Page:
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Case Reports in Critical Care
Volume 2017, Article ID 5369267, 5 pages
Case Report

A Case of Leptospirosis-Associated Severe Pulmonary Hemorrhagic Syndrome Successfully Treated with Venovenous Extracorporeal Membrane Oxygenation

Department of Surgical Intensive Care Medicine, Nippon Medical School Hospital, Tokyo, Japan

Correspondence should be addressed to Shingo Ichiba; moc.liamg@ognihsomce

Received 12 June 2017; Revised 17 September 2017; Accepted 2 October 2017; Published 25 October 2017

Academic Editor: Chiara Lazzeri

Copyright © 2017 Nao Umei and Shingo Ichiba. This is an open access article distributed under the Creative Commons Attribution License, which permits unrestricted use, distribution, and reproduction in any medium, provided the original work is properly cited.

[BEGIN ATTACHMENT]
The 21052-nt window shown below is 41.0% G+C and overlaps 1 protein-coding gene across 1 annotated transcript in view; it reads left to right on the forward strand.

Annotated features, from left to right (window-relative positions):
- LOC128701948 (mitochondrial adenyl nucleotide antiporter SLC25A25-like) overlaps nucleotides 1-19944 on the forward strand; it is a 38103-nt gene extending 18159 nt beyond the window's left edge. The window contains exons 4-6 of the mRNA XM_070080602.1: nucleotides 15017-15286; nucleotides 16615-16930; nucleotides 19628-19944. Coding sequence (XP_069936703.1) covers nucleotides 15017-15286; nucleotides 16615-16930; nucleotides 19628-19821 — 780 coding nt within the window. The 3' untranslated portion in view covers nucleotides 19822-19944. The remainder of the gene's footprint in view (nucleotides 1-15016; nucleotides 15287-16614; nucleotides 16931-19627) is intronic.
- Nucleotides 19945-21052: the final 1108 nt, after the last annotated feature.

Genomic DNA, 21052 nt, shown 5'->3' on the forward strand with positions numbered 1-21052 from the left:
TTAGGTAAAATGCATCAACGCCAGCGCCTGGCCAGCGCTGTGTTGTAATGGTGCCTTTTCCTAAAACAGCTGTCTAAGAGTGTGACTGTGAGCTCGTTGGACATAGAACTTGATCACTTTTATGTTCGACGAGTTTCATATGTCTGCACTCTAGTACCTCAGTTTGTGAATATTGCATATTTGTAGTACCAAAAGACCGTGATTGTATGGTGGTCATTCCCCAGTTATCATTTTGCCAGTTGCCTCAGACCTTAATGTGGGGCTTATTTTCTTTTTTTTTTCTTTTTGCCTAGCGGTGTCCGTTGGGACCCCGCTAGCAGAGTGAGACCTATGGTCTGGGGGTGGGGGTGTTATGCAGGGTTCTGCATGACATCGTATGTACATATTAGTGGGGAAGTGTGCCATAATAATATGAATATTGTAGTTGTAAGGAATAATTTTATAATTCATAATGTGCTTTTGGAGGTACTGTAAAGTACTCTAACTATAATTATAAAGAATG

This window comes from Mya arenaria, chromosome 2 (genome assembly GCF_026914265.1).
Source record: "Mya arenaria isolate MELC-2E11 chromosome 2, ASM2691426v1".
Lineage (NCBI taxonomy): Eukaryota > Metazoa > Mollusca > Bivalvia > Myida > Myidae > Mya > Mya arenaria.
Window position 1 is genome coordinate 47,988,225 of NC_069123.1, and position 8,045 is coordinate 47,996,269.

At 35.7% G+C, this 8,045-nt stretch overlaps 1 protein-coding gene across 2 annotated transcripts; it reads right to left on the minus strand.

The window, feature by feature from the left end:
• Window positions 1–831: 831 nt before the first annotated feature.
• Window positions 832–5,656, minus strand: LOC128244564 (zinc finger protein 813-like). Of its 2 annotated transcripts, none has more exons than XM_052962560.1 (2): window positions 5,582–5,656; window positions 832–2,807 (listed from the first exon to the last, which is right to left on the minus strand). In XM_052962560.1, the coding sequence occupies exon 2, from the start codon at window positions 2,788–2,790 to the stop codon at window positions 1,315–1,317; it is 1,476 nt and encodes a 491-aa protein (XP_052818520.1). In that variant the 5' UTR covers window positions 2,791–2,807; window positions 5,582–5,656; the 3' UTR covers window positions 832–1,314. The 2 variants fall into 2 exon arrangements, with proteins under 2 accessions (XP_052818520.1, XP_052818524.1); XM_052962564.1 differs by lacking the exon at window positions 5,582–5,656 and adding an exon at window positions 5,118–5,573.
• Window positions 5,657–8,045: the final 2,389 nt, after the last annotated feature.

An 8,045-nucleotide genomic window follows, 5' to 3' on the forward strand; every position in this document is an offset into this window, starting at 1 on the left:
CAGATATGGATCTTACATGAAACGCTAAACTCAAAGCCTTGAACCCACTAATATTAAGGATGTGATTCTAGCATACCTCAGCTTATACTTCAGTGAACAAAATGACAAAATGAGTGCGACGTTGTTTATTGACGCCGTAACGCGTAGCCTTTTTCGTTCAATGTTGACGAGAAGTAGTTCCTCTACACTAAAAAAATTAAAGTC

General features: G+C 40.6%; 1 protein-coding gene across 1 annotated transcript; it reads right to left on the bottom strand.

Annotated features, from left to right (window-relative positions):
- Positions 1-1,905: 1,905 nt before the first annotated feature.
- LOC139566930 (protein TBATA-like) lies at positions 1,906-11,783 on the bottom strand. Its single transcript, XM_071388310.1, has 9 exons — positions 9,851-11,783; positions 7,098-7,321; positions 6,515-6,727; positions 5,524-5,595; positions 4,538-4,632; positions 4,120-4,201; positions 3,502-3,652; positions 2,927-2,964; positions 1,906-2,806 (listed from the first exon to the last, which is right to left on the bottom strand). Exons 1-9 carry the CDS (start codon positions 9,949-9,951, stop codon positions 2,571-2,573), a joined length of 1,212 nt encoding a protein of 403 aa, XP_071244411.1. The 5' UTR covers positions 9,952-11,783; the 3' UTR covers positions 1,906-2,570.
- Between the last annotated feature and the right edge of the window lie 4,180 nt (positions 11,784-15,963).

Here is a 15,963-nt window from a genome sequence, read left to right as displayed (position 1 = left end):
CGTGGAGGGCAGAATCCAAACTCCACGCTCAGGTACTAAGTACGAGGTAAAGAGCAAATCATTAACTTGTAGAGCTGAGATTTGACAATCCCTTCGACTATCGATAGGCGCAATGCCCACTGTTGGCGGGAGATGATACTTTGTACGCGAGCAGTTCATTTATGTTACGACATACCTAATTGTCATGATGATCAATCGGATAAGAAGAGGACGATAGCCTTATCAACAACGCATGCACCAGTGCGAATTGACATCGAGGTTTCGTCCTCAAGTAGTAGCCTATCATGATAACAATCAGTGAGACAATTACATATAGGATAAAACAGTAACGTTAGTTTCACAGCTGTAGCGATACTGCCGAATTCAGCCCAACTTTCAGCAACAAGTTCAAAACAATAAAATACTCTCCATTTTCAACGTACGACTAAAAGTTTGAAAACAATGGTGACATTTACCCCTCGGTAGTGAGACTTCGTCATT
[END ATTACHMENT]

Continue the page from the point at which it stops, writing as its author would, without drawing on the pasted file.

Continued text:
Background. In patients with leptospirosis-associated severe pulmonary hemorrhagic syndrome (SPHS), hypoxemia is the most common cause of death despite maximal mechanical ventilation. Case. A 50-year-old male sushi chef who had never traveled outside Japan presented with a 2-day history of fever and muscle pain. On admission, the patient had thrombocytopenia, renal insufficiency, and jaundice. His condition continued to deteriorate, with decreasing platelet count, worsening renal function, hyperbilirubinemia, hypotension, and respiratory distress. On day 5 after onset of symptoms, he required intubation and mechanical ventilation. Bronchoscopy showed diffuse endobronchial bleeding. His respiratory status worsened rapidly with a partial pressure of arterial oxygen to fraction of inspired oxygen ratio of 70, necessitating venovenous extracorporeal membrane oxygenation (V-V ECMO) and treatment with an inotrope, renal replacement therapy, and broad-spectrum antibiotics including benzylpenicillin. Anticoagulation was maintained at the minimum level. His condition improved, and he was weaned off ECMO on day 15 and discharged on day 19 after onset of symptoms. The leptospirosis diagnosis was confirmed by leptospiral DNA detection in urine samples by polymerase chain reaction and the results of paired serum antibody titer testing. Conclusions. V-V ECMO may prevent mortality in patients with leptospirosis-induced SPHS that does not respond to conventional therapy.